Tuesday, February 12, 2002
Women's downhill back on schedule after delay
SNOWBASIN, Utah -- A pesky wind cutting through Mount Ogden delayed Picabo Street's Olympic moment.
No matter, she said. After what she's been through, another day of waiting would be no big deal.
The women's downhill, one of the most anticipated events of the Salt Lake City Olympics, was postponed Monday and rescheduled for Tuesday.
The event finally got going, after a delay of two hours and 10 minutes, with France's Carole Montillet setting a torrid early pace.
About 23,000 spectators made the trek up the mountain, most of them to cheer Street in the latest and last of her remarkable comebacks.
Street has moved to a big house in Park City, about an hour's drive away, and locals have adopted her as one of their own.
The stands at the finish line were packed well before the scheduled 10 a.m. start.
"Go Neighbor, Picabo Gold," one banner read. "Go USA, Go Picabo. We Love You," said another.
But the race never went off, and the big crowd had to make the long trek down the mountain, clutching the ticket stubs that would allow them to come back Tuesday. All Street could do was wave and smile.
"I know how hard it is to get up here, go through all that," she said. "I hope they come back."
She shrugged off the delay.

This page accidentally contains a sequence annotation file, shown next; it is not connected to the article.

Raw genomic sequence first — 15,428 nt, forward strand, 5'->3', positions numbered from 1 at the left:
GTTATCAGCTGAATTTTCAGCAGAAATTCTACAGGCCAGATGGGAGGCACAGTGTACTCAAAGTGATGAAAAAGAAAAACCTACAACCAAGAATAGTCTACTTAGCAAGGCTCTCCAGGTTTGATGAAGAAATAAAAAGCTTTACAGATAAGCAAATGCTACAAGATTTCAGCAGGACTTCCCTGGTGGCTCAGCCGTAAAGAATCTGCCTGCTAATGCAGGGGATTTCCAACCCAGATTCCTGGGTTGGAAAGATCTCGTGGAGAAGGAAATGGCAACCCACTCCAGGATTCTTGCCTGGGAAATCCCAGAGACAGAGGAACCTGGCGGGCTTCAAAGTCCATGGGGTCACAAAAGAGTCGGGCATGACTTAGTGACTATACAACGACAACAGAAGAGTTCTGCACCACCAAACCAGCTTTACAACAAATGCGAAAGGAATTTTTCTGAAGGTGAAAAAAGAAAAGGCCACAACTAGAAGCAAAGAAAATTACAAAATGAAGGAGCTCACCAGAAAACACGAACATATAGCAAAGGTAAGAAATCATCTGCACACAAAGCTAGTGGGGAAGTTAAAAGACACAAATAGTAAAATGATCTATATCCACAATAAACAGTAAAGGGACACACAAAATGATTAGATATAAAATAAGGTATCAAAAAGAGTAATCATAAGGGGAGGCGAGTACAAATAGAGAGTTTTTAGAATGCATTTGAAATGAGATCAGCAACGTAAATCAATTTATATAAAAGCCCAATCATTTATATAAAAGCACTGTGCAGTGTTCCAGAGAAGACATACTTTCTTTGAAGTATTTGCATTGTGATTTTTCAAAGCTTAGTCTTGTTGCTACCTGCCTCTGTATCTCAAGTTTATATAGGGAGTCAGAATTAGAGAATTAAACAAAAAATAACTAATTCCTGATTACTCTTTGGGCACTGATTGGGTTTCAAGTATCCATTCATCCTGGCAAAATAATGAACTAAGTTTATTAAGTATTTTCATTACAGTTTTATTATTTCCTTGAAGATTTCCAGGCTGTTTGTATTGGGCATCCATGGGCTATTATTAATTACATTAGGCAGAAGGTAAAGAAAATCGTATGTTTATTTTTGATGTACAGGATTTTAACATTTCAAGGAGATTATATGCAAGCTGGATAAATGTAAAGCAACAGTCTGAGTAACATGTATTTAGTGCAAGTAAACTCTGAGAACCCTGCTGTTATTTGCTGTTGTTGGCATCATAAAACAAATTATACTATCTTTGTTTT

"I'm not too disappointed, it happens in skiing. We're pretty used to it on the World Cup," Street said. "Tomorrow they're expecting a good day with half the wind."
The wind was no gale, but troublesome nonetheless.
"It wasn't very bad, but the wind was changing all the time, so it wouldn't have been fair," said Isolde Kostner of Italy, one of the favorites. "One girl would have had wind, another wouldn't have had wind."
The 30-year-old Street could become the first U.S. skier to win medals in three Olympics. She won the silver in the downhill at Lillehammer in 1994 and a gold in the super giant slalom in 1998 in Nagano.
A month after her Super G triumph, she crashed at the World Cup finals, breaking her left leg and mangling her right knee.
The prospect of an Olympic farewell on home snow motivated her through her comeback, a process she was all to familiar with after blowing out a knee twice before.
Street will not defend her Super G title -- other Americans have far better results in that event this winter. The downhill was to be her Olympic farewell, and maybe the end of her skiing career.
She is retiring after this season but has not decided whether her last race will be the Olympic downhill. She may compete at the nationals in Squaw Valley, Calif., in March.
Street was to have been the second racer down the hill Monday. When the order was redrawn that night, she wound up in the No. 26 spot for Tuesday's race.
If the sun shines, a later starting position could be an advantage. As the race progresses, the sun melts the snow and then it freezes, giving the course an icy coating that makes it faster.
"It doesn't really matter. She's ready to go from any position," U.S. women's downhill coach Jim Tracy said.